In the previous installments in this series ("Detraction, Calumny, and Father Corapi: The Accuser" and "Detraction, Calumny, and Father Corapi: SOLT"), we looked at the case of Fr. John Corapi by examining the actions of the accuser and of Father Corapi's religious order. In both pieces, we assumed neither guilt nor innocence on the part of Father Corapi, but considered whether the accuser and SOLT might be guilty of detraction or calumny if he is innocent or if he is guilty.
Now, in this final installment, we'll examine the actions of the Black Sheep Dog himself. Whatever opinions one may hold about Father Corapi and the likelihood of his guilt or innocence, one thing is clear: John Corapi, as he has repeatedly said, is not a man who plans to "lay down and die." In speaking out in his own defense, he has not minced words about either his accuser or his superiors in his religious order. But could the things he has said amount to either detraction or calumny?
Obviously, if Father Corapi is guilty of the actions of which he has been accused, the answer is simple: In accusing his accuser of lying, and in claiming that his religious order and the bishop of Corpus Christi want him "to be gone," Father Corapi would be guilty of calumny. If the things his accuser have said are true, the only way he would not be guilty of calumny would be if he is somehow unable properly to distinguish truth and falsity—if, for instance, he is mentally ill. But there seems no reason to think that that is true.
But what if his accuser lied, and Father Corapi did none of the things of which she has accused him? Wouldn't the answer then be simple, too? After all, if Father Corapi is simply defending himself against false charges, how could he possibly be guilty of detraction or calumny?
Unfortunately, it's not that simple. Father Corapi certainly has a right to defend himself against unjust accusations, but he has to do so justly. For instance, he cannot decide that he will counter a lie with a lie. In the course of his defense, Father Corapi has said a number of things about his accuser that are quite damaging to her reputation. If any of those things are untrue, Father Corapi would be guilty of calumny, even if his accuser has lied about him.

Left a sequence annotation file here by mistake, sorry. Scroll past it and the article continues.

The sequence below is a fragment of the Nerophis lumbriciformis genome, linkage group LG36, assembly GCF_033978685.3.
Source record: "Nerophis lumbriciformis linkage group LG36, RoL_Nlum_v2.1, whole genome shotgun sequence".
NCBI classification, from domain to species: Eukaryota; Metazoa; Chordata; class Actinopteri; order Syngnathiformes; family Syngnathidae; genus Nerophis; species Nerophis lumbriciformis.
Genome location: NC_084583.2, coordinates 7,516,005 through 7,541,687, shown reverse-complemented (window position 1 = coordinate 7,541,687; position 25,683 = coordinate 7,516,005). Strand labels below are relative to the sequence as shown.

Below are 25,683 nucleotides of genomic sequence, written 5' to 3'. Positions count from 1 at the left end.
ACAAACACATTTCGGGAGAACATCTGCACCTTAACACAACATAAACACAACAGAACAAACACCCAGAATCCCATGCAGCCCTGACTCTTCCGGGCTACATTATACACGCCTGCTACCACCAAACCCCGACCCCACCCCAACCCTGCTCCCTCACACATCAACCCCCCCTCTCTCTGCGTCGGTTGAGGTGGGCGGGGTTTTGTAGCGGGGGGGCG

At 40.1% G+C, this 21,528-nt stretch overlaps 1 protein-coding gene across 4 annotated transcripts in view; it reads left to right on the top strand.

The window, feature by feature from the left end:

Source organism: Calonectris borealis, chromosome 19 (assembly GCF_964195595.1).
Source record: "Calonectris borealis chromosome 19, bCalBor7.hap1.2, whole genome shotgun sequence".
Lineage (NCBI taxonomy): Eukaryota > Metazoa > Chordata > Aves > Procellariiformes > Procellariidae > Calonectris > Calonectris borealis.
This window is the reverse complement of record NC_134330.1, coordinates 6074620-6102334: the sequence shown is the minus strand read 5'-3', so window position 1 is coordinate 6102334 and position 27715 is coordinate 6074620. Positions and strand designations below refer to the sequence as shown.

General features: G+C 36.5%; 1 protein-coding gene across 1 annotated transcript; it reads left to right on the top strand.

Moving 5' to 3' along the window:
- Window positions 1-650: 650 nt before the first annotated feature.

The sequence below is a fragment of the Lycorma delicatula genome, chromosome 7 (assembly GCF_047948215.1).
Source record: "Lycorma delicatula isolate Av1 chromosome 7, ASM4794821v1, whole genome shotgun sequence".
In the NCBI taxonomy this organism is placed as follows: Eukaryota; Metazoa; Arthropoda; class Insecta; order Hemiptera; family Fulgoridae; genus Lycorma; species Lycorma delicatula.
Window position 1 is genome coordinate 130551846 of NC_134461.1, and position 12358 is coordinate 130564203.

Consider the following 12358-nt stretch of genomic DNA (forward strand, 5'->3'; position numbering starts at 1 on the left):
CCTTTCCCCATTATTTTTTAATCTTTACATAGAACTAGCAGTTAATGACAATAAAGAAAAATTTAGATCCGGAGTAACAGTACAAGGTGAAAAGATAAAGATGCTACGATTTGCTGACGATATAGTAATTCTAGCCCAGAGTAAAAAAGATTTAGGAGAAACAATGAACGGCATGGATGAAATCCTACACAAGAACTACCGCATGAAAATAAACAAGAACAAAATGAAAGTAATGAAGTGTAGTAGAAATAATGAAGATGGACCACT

We saw in other installments that circumstances can make the difference between detraction and mere truth-telling. Here, we see the opposite about calumny: If you tell someone a lie about a third person, it doesn't matter if that third person has also been telling lies about you. Two wrongs—hers and yours—do not make a right.
Let's continue to assume that Father Corapi's accuser made up her accusations entirely, but now let's assume that everything Father Corapi has said about her is true. He obviously isn't guilty of calumny, then, since calumny requires telling a lie. But could he have engaged in detraction?
Possibly. Remember that the current Catechism of the Catholic Church says that a person is guilty of detraction if he, "without objectively valid reason, discloses another's faults and failings to persons who did not know them." Is self-defense an objectively valid reason? Under most circumstances, probably yes. The things Father Corapi has said about his accuser undercut her credibility, and therefore make her allegations against him seem less likely.
Yet the person who is defending himself must still mount his defense proportionately. He cannot engage in the moral equivalent of the old Cold War doctrine of Mutual Assured Destruction. In other words, if someone lies about you to your boss, you cannot turn around and reveal every bad thing you know about her to the entire world.